Five of the best Nordic video games right now!


Eve Online

The Nordics have for long been known to pioneer many cultural scenes – but our success in the creation of video- and computer games have only begun to be noticed. This despite Danish IO Interactive’s groundbreaking Hitman series, which was launched in 2000. Or the world-renowned Battlefield games, developed by DICE in Sweden for the past 15 years. But as the world starts to pay more and more attention to video- and computer games, the Nordic accomplishments within this field are acknowledged.

Here are five of my favorite Nordic games right now!

Eve Online (IS)

The Icelandic space epic Eve Online feels like it’s always been around. Since its launch in 2003, the game has been updated with over 40 add-on packages – which one might compare to a television series with 40 seasons. The game is a so-called “Massively multiplayer online role-playing game”, which is a genre best known for World of Warcraft.

The difference between these two titles is primarily the world they are set in – but also what opportunities the players are given to influence their surroundings. The really big player-groups of Eve form great alliances in order to wage war against others or to create an economic shift, effectively reshaping the entire in-game market.

I have merely spent a few hours exploring the vast universe of Eve, which is nothing compared to the time dedicated to it by others. But it’s a game that I always enjoy reading about – like when a mega-ship, after months of construction of an alliance, gets stolen by a rival through some intricate heist.

Available on Microsoft Windows, macOS.

Cities: Skylines (FI)

Colossal Order from Tampere, Finland, are the studio behind this “city builder” game, which is exactly what it sounds like. From a bird’s eye view, the player constructs houses, industrial areas, bus routes and ensures that the city has enough water and electricity – and much, much more.

This genre is most strongly associated with the SimCity series, but its latest sequel was not well-received by critics. However, the failure of this sequel is what gave Colossal Order the courage to give the genre a whirl, resulting in Cities: Skylines. The game was a commercial success and I’ll happily admit to having spent countless hours optimizing subways, planting trees, and trying to keep my citizens happy.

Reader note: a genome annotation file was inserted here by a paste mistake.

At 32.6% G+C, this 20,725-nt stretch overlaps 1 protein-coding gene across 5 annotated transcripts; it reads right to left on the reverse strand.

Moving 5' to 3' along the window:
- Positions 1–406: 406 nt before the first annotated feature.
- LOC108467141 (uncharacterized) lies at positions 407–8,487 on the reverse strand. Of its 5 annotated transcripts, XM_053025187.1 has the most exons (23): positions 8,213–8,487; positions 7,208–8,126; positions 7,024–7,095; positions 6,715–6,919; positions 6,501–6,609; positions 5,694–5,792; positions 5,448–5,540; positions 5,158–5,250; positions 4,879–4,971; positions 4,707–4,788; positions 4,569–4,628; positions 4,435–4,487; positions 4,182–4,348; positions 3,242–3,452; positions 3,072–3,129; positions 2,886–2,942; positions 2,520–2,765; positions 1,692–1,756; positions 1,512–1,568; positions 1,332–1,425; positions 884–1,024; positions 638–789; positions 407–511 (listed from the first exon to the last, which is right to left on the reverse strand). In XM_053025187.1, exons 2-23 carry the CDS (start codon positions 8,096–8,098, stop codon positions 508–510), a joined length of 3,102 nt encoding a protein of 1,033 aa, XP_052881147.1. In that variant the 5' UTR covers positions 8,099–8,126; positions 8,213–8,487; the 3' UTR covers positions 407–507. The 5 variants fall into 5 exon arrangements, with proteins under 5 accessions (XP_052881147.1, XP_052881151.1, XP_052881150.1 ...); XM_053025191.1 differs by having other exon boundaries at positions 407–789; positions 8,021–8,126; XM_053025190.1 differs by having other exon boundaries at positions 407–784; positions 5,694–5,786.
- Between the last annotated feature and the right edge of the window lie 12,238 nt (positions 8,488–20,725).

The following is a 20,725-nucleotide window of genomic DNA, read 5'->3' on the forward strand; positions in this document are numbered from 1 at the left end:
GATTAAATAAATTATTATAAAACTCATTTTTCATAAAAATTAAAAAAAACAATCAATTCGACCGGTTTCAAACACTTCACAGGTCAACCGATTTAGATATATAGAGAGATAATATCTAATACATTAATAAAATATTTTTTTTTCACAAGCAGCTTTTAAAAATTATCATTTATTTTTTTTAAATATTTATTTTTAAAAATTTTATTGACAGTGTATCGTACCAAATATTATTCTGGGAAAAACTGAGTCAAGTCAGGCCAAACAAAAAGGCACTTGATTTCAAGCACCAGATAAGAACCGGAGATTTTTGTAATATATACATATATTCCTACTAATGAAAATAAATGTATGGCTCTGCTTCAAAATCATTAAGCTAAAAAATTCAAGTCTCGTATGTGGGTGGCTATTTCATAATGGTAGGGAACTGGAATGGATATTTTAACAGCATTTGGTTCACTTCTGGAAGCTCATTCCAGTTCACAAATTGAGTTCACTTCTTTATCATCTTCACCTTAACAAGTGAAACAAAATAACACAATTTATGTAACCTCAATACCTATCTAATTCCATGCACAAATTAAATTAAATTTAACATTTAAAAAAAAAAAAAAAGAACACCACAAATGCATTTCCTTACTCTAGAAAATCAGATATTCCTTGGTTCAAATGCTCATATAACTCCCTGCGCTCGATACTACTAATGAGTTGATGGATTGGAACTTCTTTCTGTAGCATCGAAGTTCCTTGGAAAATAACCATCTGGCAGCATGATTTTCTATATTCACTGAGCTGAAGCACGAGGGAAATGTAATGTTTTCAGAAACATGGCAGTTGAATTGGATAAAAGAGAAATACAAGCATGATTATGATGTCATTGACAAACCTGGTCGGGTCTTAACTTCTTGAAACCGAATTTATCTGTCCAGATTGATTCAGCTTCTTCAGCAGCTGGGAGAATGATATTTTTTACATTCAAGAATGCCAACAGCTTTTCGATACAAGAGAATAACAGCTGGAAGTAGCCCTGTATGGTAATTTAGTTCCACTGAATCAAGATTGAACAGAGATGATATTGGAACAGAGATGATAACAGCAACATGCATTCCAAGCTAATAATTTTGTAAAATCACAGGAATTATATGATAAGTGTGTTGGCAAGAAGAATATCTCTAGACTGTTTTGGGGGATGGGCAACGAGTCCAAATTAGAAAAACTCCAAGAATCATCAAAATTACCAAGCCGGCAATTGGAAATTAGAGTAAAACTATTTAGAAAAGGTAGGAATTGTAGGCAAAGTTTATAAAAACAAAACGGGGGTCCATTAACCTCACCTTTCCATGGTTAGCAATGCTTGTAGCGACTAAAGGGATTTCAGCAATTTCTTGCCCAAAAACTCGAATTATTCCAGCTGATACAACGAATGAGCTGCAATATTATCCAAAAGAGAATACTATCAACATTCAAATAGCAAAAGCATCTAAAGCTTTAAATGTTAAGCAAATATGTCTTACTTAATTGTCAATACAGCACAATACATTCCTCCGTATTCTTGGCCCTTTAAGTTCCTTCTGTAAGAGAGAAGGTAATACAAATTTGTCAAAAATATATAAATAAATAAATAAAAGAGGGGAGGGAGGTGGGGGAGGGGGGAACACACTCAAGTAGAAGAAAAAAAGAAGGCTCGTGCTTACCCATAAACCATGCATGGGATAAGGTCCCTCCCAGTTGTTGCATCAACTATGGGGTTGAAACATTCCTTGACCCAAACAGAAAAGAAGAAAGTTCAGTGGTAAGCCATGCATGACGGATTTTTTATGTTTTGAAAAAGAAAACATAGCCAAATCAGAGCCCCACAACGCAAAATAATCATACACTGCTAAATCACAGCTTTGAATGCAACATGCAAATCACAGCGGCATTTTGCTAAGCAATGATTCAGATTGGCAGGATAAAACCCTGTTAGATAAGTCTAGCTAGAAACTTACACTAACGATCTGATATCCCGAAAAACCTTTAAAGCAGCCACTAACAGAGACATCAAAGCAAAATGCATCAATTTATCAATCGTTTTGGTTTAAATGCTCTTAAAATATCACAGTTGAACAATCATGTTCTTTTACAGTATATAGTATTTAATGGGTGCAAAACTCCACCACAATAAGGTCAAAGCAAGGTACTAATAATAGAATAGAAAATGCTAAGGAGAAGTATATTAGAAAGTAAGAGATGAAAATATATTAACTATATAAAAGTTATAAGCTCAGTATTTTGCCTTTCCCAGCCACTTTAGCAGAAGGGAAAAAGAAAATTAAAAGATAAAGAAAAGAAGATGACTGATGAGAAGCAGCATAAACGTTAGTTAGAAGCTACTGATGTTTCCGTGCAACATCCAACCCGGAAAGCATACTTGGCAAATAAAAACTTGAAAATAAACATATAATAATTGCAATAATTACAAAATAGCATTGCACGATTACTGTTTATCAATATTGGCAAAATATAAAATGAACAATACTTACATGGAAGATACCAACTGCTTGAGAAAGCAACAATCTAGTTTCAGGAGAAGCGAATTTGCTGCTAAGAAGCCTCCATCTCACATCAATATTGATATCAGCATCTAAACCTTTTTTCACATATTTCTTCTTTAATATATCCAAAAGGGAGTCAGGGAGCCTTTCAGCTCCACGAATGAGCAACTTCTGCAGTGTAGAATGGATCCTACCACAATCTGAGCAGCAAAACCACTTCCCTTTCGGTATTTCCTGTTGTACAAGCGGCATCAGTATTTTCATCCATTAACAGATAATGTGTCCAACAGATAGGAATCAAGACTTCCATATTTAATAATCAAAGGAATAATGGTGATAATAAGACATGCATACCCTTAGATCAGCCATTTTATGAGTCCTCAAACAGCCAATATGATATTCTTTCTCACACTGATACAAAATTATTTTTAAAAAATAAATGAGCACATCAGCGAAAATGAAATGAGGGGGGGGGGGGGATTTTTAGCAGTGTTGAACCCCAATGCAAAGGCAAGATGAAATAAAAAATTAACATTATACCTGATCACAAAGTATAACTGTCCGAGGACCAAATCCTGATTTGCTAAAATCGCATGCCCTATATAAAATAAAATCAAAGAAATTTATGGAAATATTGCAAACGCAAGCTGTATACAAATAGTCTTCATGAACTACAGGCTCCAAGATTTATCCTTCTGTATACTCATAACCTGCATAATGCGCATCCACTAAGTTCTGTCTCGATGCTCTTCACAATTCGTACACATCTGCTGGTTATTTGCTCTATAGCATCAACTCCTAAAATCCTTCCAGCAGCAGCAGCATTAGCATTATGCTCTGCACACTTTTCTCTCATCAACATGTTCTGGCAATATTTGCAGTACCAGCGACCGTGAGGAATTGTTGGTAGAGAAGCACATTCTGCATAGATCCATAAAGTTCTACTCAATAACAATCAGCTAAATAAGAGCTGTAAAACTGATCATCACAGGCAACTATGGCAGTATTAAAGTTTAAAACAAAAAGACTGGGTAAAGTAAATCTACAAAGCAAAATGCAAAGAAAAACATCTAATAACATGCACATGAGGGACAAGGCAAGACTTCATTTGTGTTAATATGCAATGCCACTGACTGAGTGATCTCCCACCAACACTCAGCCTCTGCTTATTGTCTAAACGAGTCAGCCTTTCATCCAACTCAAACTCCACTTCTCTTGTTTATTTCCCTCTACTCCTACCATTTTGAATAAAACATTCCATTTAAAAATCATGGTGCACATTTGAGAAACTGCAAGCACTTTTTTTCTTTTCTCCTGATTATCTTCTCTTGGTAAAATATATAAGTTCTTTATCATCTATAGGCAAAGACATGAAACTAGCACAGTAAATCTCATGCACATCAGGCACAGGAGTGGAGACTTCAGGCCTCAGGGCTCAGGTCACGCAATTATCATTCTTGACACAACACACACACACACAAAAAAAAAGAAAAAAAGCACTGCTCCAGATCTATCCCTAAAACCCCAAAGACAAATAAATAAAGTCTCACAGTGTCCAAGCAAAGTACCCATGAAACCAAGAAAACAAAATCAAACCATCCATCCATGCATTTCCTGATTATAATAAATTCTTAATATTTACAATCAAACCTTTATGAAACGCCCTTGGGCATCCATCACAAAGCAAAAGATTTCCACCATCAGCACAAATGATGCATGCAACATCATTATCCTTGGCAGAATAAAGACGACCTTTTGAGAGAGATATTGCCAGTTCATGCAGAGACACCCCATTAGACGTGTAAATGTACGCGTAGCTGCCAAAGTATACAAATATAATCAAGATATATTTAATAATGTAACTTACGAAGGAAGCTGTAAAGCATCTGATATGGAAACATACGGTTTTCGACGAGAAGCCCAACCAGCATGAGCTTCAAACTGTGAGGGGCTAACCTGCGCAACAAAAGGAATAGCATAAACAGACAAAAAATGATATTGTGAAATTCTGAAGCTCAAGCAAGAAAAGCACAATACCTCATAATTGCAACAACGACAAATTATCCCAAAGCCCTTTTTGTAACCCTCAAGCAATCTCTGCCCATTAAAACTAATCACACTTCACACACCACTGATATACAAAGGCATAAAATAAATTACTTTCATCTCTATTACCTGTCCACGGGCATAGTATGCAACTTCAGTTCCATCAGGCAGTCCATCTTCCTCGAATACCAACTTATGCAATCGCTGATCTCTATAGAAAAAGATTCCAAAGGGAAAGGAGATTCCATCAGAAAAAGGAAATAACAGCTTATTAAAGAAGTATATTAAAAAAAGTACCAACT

Available on Microsoft Windows, OS X, Linux, PlayStation 4, Xbox One.

Cities: Skylines
Cities: Skylines
Owlboy (NO)

Owlboy, developed for a whopping nine years by a small independent studio in the city of Bergen in Norway, is a story-driven platform game in 2D (think Super Mario). The player controls Otus, who has the power of flight. It is with this power, as well as those provided to him by the game’s many side-characters that help him survive.

Owlboy, which been on my must-play-list for some time, first caught my attention with its retro-aesthetics which the developers themselves call “Hi-Bit”. It’s reminiscent of games from the 90’s Super Nintendo era with its 8 and 16-bit graphics, but with the ability to display many (many!) more pixels. It’s hard to describe, but the image below might give an idea of what it all looks like.

Available on Microsoft Windows, macOS, Linux, Nintendo Switch, PlayStation 4, Xbox One.

Inside (DK)

Inside perfectly encapsulates the visual storytelling principle of “Show, do not tell”. The story of the game is solely conveyed through the player’s actions and by traversing the dystopian world that Inside takes place in. The game is not only understated in terms of storytelling, but with regards to gameplay, as the player is never given any instructions on how to play the game. Of course, Danish developers Playdead have filled the world of Inside with smart visual cues on how to solve the game’s many puzzles, but you can get through the game without reading a single line of text.

The game is quite short. I got through it in about three hours, but it was time well spent.

Available on Microsoft Windows, iOS, PlayStation 4, Xbox One.

Clustertruck (SV)

Writing as a veteran of video- and computer games, I have played many games. Hundreds of them. That’s why I hardly ever boot up a new game and somehow do not immediately recognize the concept and know pretty much what to expect. Maybe that’s the reason why I fell in love with the wild and utterly unique Clustertruck by Landfall Games from Sweden.

The idea is simple. Fifty or so uncontrollable lorries drive head-on through a minefield of obstacles which crash and flip the vehicles. As the player, you must jump from truck roof to truck roof in order to reach the finish line without falling to the ground. The courses vary in theme and constantly introduce new types of traps for you and the lorries to fall into. Your reflexes are constantly tested – and believe me – you will fail over and over. But the rush of getting through a level in Clustertruck is unbeatable.

Available on Microsoft Windows, OS X, Linux, PlayStation 4, Xbox One.


TEXT: Alexander Brenner, Communications Advisor at the Nordic Culture Point.